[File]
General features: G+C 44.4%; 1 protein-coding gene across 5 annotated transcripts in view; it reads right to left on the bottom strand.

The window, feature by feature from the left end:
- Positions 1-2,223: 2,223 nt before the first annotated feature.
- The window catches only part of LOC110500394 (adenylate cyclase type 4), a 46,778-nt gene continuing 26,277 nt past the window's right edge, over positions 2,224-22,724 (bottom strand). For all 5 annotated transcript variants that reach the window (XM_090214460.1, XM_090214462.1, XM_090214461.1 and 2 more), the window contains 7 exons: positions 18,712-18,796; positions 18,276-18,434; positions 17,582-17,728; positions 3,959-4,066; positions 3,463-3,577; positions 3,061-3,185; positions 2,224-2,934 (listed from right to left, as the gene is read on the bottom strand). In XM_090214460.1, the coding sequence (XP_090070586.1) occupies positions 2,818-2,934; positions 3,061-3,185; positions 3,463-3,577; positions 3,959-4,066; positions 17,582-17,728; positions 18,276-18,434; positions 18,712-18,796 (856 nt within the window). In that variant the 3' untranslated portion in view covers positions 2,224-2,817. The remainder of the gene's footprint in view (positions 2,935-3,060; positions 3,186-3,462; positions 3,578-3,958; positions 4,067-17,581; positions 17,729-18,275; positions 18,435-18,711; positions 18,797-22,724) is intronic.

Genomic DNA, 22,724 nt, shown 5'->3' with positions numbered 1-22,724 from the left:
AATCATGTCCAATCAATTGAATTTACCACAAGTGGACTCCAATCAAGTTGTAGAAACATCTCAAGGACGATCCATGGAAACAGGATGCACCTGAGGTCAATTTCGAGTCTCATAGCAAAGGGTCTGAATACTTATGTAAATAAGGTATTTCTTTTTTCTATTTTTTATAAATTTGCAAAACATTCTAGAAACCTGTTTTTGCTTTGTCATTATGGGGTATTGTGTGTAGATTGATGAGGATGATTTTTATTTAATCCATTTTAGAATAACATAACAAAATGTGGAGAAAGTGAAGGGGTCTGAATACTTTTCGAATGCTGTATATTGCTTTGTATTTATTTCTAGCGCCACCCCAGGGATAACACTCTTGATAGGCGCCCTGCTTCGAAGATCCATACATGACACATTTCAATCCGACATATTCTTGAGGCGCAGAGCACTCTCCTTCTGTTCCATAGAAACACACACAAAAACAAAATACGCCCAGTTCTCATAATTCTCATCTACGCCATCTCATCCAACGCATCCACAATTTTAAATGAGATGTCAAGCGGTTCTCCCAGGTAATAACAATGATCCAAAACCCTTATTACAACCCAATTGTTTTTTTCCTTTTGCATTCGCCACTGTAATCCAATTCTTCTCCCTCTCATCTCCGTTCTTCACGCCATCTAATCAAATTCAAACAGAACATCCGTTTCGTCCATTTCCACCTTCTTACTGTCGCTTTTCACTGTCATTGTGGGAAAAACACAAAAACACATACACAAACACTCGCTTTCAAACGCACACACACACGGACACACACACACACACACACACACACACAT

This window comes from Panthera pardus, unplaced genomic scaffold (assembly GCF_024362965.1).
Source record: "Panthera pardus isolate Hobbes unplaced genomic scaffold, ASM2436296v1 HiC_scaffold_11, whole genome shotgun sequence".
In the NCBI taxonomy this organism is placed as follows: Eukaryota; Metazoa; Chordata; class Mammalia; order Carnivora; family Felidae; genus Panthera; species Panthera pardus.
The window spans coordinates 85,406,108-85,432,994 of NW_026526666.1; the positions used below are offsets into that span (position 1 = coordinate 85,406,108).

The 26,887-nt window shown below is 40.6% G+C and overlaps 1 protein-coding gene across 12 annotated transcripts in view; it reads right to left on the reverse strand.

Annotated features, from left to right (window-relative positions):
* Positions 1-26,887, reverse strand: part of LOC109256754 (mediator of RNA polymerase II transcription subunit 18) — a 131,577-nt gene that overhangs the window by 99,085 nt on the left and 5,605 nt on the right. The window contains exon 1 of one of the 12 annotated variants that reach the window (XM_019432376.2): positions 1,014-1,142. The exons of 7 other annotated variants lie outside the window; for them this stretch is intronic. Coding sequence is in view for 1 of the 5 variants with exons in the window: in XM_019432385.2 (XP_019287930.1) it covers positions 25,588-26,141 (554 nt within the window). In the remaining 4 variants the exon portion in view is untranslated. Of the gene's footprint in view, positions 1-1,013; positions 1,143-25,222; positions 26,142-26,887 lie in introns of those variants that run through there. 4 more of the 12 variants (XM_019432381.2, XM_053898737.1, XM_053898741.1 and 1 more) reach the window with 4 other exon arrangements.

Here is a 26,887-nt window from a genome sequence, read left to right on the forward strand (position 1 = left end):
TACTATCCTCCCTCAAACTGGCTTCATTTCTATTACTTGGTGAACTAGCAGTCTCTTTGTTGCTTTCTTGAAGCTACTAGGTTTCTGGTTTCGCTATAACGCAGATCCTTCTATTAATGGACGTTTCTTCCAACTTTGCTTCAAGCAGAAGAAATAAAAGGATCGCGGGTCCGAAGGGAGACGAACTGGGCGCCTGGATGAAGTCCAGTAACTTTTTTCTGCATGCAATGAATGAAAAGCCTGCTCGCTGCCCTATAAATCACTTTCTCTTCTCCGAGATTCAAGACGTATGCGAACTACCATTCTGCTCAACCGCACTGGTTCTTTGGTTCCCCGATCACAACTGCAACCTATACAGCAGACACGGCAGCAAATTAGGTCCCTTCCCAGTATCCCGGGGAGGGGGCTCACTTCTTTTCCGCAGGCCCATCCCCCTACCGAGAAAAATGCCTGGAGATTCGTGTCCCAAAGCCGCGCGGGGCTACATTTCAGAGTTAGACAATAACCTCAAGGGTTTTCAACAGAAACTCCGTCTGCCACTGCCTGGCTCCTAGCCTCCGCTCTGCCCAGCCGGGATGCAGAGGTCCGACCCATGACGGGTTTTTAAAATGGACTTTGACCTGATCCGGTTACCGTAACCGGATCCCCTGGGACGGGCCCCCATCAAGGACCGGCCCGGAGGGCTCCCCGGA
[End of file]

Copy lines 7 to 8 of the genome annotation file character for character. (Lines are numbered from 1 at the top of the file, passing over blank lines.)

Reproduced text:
This window comes from Panthera pardus, unplaced genomic scaffold (assembly GCF_024362965.1).
Source record: "Panthera pardus isolate Hobbes unplaced genomic scaffold, ASM2436296v1 HiC_scaffold_11, whole genome shotgun sequence".